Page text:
While musing on the impact of the Iceland volcano last week, I reconnected with my old friend Bob Charette, a sometime contributor to Information Management who I've come to know as one of the best risk management experts in the field. He also deeply acquainted with technology and was a founder of lean software development.

I'd called to discuss the consequences of a natural disaster, but Bob shared some broader thinking that might be more profound in what it holds for society at large and for business in particular. It's about manmade threats and how we've moved to a time where the manipulation of risk we saw in financial markets with Goldman Sachs and Lehman is reflective of how we might be conducting business, even legitimately, in the future.

Charette has coined his own neologism for this effect: he calls it riskfare (think warfare) and it pertains to events large and small that affect both business and governments. "It looks like the future is not going to be about fighting major wars; instead we'll be facing lots of little terrorist wars," Charette says. "Terrorist wars are about coercion, which is about managing risk perceptions."

And as we look across the spectrum of society, those that become wealthier also become more risk averse. Charette figure that certain societies, like certain businesses, simply have way too much to lose. And the U.S. government, by virtue of the financial bailout, has deliberately changed what risk is.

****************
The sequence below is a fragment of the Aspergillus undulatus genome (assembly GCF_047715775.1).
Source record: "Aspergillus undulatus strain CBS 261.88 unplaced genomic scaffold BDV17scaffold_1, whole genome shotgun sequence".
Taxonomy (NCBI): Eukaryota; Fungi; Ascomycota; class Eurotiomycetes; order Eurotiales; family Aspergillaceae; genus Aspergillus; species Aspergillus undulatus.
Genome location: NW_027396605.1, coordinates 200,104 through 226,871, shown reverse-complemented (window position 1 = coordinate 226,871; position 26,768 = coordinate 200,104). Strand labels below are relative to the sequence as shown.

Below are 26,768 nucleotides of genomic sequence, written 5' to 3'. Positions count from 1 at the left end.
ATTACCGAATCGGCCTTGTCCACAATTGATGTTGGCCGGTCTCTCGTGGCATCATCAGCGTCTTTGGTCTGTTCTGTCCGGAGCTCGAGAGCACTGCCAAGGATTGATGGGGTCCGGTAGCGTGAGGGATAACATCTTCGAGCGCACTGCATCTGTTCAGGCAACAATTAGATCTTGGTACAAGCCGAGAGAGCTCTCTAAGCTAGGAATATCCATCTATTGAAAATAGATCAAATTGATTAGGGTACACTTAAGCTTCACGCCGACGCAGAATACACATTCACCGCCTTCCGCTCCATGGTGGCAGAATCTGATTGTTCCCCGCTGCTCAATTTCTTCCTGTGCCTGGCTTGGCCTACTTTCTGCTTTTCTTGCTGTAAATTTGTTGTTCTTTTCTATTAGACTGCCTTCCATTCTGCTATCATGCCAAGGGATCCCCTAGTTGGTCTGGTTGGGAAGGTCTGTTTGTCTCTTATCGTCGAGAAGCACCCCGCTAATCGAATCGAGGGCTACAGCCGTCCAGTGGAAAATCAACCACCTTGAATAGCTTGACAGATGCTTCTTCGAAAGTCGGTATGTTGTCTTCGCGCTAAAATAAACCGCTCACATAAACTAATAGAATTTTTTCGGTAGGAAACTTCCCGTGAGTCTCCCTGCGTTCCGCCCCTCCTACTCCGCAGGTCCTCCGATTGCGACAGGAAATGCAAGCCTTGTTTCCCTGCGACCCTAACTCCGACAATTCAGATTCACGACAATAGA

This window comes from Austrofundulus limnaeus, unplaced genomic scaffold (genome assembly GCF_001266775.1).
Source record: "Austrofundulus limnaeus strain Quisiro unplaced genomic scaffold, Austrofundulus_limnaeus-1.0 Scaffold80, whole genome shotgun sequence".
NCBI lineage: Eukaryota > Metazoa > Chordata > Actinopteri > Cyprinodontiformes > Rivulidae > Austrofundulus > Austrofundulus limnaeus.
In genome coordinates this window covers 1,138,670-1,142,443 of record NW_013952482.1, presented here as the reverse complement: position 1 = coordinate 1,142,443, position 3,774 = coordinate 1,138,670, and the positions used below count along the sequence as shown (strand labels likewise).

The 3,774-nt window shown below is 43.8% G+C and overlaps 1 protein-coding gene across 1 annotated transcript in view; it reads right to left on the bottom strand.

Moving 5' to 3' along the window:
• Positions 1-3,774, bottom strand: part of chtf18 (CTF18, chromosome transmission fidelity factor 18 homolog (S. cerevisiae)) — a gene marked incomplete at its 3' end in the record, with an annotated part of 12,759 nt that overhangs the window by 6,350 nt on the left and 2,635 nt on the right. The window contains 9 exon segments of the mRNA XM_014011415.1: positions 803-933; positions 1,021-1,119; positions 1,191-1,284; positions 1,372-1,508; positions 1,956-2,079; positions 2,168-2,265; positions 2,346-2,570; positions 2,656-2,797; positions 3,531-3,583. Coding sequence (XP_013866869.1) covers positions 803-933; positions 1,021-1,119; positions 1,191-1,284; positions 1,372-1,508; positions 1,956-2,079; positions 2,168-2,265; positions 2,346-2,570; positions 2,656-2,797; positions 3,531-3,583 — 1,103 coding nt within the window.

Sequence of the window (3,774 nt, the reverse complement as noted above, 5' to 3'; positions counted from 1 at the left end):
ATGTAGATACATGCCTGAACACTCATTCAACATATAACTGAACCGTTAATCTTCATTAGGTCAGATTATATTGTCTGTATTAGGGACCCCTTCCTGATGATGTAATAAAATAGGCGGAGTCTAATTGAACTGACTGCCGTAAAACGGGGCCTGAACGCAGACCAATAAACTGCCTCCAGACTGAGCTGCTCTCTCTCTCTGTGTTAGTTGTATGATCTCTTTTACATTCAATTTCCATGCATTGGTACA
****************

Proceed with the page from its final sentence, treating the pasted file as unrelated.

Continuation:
"China can manipulate the U.S. by changing risks because all they have to do is not buy our treasury bonds," Charette told me. "Cyber warfare, because we're integrated by technology, can allow tremendous threats through relatively small things."

The thesis is that the manipulation of risk is going to be much more powerful in the future and that it's going to be deliberate. A brand of this thinking has already led our military to try to fight through vested interests and reconsider spending programs that don't address our most prevalent threats.

This is not how I hear most businesses talking about risk management in the current context of managing compliance. But change is difficult, and so is risk management in our globally intertwined world.

"This is exactly why risk management is so bloody hard," says Charette. "Before the financial meltdown, a lot of people were raising flags that synthetic CDOs were a crock and incredibly dangerous. I have article after article from respected economists who said they didn't understand this stuff and nobody paid attention until it happened."

It's the same with volcanos, he told me and I can appreciate the point. I recalled the old economic aphorism, "America sneezes and the world catches cold." In the case of Iceland, a volcano blew its nose and the wealthiest stayed home. I don't think it's alarmist to say future costly outliers are likely to arise from both natural and manmade events.

Charette is busy person in his role as president of ITABHI Corporation and a fellow at the Cutter Consortium. He's a frequent contributor to IEEE Spectrum, sits on advisory boards and is finishing his latest books on what he calls "the age of riskfare" and another on chief risk management officers. I look forward to both and a couple other projects he has in the works. He's also increasingly found on the speaker circuit.

If you see his name, look him up. Meanwhile, let us all know what you think about the future of risk management.

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